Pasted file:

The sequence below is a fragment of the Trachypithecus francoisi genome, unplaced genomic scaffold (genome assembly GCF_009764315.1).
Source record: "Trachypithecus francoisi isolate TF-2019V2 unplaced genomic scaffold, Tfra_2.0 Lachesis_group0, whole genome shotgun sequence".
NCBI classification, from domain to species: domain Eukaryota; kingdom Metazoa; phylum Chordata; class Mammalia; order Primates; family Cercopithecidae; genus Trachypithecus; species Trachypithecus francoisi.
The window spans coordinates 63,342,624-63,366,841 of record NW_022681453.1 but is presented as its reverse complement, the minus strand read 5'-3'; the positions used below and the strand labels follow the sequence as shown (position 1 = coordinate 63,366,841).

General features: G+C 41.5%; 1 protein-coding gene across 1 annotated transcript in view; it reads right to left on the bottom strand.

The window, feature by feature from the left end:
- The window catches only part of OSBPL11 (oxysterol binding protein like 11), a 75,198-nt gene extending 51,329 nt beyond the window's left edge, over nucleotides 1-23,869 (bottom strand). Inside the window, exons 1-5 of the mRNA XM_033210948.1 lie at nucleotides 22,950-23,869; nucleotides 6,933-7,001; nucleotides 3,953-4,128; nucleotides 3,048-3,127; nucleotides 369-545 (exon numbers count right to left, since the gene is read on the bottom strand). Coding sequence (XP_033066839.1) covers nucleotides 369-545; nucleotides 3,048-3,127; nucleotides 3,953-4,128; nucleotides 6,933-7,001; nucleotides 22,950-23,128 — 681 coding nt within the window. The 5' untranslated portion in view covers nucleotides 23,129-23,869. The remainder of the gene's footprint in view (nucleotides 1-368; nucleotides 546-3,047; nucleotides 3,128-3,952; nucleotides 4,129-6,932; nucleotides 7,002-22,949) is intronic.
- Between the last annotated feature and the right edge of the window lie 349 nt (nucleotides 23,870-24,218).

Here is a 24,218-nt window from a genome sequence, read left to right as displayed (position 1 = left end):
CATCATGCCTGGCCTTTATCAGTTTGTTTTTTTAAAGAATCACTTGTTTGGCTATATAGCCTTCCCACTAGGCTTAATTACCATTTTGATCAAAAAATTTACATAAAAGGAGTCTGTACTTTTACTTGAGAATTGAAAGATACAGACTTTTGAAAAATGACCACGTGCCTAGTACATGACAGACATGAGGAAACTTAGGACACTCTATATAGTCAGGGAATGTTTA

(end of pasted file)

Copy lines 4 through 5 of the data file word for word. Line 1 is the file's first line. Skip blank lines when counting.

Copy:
The window spans coordinates 63,342,624-63,366,841 of record NW_022681453.1 but is presented as its reverse complement, the minus strand read 5'-3'; the positions used below and the strand labels follow the sequence as shown (position 1 = coordinate 63,366,841).

General features: G+C 41.5%; 1 protein-coding gene across 1 annotated transcript in view; it reads right to left on the bottom strand.